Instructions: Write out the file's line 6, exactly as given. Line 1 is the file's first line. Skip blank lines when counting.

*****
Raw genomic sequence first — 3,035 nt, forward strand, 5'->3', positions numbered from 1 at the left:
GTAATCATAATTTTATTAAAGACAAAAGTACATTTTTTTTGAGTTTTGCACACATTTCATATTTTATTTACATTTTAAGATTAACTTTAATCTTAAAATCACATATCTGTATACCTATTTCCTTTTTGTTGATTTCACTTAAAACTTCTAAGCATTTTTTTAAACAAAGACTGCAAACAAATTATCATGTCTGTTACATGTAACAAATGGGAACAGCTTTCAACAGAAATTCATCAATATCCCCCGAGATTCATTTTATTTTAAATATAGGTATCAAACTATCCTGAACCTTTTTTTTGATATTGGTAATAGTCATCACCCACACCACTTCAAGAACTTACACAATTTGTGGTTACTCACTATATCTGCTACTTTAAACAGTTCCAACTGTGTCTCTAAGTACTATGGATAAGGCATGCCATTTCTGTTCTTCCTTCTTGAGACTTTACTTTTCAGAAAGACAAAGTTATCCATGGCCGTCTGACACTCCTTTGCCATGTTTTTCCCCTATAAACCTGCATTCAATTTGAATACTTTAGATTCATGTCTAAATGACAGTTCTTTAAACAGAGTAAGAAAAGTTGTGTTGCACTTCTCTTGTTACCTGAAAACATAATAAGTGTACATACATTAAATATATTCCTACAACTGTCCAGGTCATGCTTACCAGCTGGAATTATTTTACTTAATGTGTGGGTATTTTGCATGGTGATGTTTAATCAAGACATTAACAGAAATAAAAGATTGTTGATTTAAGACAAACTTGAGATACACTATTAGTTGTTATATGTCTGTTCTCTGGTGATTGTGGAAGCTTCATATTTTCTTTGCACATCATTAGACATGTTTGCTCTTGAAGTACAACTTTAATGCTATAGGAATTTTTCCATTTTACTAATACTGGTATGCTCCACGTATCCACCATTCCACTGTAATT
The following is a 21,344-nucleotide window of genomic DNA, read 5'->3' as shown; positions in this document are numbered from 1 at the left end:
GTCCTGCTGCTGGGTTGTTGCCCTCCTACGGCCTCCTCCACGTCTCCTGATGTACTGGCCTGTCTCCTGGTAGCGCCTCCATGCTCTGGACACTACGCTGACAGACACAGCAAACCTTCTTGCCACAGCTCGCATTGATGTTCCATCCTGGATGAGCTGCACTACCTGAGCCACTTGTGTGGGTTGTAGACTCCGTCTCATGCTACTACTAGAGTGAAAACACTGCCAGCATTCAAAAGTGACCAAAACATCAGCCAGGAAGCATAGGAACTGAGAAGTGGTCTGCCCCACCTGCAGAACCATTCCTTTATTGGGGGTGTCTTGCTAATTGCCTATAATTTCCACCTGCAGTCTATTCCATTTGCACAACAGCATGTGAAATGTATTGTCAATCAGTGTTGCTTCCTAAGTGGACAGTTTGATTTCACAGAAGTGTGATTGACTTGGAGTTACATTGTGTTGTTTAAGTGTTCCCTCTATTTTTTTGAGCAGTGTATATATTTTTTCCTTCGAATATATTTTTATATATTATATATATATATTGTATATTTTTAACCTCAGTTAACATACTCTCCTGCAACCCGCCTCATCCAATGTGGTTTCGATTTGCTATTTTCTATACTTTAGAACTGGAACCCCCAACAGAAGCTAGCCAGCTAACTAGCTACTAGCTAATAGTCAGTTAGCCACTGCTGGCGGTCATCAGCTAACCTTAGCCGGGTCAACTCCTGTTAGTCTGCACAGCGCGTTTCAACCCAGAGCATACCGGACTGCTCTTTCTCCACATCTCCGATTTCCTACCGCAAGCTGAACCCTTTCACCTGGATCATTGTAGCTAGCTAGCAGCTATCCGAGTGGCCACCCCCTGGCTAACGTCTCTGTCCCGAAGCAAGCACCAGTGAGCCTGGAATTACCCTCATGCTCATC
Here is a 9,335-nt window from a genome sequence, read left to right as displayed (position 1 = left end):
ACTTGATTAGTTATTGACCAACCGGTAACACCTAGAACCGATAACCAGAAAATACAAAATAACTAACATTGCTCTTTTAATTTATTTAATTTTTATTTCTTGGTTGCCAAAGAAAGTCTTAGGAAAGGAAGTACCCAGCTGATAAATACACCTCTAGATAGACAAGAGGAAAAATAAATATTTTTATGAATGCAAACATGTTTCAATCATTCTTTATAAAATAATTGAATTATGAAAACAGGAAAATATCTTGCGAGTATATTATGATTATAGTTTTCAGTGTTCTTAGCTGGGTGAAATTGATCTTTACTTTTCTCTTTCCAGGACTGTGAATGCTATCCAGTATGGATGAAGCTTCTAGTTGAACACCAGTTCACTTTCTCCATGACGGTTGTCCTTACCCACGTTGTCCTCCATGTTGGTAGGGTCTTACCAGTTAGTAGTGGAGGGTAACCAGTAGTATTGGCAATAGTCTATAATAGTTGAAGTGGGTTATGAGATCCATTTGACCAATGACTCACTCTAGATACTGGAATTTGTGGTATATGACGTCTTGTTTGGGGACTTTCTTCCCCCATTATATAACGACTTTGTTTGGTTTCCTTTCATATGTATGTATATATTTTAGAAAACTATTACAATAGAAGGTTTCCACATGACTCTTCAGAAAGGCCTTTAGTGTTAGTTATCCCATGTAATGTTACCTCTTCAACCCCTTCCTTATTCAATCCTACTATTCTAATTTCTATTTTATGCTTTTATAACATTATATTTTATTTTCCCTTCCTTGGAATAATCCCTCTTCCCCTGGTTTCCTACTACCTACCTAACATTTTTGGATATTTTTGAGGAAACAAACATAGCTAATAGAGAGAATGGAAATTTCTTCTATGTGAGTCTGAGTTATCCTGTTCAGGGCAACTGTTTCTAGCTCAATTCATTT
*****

ACTTGATTAGTTATTGACCAACCGGTAACACCTAGAACCGATAACCAGAAAATACAAAATAACTAACATTGCTCTTTTAATTTATTTAATTTTTATTTCTTGGTTGCCAAAGAAAGTCTTAGGAAAGGAAGTACCCAGCTGATAAATACACCTCTAGATAGACAAGAGGAAAAATAAATATTTTTATGAATGCAAACATGTTTCAATCATTCTTTATAAAATAATTGAATTATGAAAACAGGAAAATATCTTGCGAGTATATTATGATTATAGTTTTCAGTGTTCTTAGCTGGGTGAAATTGATCTTTACTTTTCTCTTTCCAGGACTGTGAATGCTATCCAGTATGGATGAAGCTTCTAGTTGAACACCAGTTCACTTTCTCCATGACGGTTGTCCTTACCCACGTTGTCCTCCATGTTGGTAGGGTCTTACCAGTTAGTAGTGGAGGGTAACCAGTAGTATTGGCAATAGTCTATAATAGTTGAAGTGGGTTATGAGATCCATTTGACCAATGACTCACTCTAGATACTGGAATTTGTGGTATATGACGTCTTGTTTGGGGACTTTCTTCCCCCATTATATAACGACTTTGTTTGGTTTCCTTTCATATGTATGTATATATTTTAGAAAACTATTACAATAGAAGGTTTCCACATGACTCTTCAGAAAGGCCTTTAGTGTTAGTTATCCCATGTAATGTTACCTCTTCAACCCCTTCCTTATTCAATCCTACTATTCTAATTTCTATTTTATGCTTTTATAACATTATATTTTATTTTCCCTTCCTTGGAATAATCCCTCTTCCCCTGGTTTCCTACTACCTACCTAACATTTTTGGATATTTTTGAGGAAACAAACATAGCTAATAGAGAGAATGGAAATTTCTTCTATGTGAGTCTGAGTTATCCTGTTCAGGGCAACTGTTTCTAGCTCAATTCATTT